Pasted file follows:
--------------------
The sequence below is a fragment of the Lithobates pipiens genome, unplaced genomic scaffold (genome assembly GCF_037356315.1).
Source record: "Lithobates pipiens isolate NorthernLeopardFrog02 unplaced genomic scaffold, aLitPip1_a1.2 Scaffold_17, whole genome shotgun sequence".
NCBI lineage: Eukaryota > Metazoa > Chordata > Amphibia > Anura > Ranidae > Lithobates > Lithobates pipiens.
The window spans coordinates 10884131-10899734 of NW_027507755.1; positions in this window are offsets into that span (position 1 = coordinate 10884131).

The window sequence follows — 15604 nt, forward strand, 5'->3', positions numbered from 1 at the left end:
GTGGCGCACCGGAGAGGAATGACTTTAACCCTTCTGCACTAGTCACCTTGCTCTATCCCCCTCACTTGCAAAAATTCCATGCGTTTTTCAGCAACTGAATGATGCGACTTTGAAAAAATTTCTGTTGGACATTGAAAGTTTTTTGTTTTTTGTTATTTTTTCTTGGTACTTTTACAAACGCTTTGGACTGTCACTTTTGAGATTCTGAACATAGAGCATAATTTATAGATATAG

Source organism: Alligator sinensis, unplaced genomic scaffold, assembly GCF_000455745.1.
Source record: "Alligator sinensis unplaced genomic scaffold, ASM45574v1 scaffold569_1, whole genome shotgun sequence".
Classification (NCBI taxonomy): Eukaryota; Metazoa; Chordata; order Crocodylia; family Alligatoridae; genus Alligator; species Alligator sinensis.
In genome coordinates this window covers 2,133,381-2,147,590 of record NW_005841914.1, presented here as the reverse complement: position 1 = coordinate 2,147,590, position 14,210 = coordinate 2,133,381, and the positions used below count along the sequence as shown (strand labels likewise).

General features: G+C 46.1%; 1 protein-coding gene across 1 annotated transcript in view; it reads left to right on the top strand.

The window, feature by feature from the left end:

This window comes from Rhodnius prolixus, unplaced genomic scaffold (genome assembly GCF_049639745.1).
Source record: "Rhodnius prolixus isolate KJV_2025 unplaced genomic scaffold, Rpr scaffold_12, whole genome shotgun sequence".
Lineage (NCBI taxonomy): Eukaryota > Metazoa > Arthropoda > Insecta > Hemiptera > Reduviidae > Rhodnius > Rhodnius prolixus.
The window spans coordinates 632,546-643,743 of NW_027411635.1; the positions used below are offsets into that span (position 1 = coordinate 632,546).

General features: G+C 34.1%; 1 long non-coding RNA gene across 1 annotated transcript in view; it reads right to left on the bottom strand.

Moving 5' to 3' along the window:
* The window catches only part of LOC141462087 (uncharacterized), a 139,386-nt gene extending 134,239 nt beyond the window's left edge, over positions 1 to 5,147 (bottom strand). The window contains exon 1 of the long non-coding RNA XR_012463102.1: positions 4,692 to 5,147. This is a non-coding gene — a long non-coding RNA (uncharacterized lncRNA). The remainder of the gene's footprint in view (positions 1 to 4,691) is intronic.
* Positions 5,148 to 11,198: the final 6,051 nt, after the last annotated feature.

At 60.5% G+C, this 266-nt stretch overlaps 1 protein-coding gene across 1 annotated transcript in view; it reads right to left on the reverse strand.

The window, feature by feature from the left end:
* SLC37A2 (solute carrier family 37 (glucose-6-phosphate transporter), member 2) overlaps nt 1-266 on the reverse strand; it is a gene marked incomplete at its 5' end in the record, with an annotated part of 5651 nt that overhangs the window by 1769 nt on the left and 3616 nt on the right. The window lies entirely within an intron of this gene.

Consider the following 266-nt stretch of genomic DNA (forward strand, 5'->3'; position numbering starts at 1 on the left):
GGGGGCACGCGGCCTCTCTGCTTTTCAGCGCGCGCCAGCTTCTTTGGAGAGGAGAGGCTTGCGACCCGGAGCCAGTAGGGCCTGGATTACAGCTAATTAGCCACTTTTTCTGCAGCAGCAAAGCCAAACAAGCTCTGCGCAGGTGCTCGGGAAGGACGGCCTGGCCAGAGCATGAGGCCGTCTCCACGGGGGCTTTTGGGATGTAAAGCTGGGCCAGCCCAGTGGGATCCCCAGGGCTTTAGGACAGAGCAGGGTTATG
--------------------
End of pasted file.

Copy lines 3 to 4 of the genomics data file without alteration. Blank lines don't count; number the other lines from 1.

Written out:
NCBI lineage: Eukaryota > Metazoa > Chordata > Amphibia > Anura > Ranidae > Lithobates > Lithobates pipiens.
The window spans coordinates 10884131-10899734 of NW_027507755.1; positions in this window are offsets into that span (position 1 = coordinate 10884131).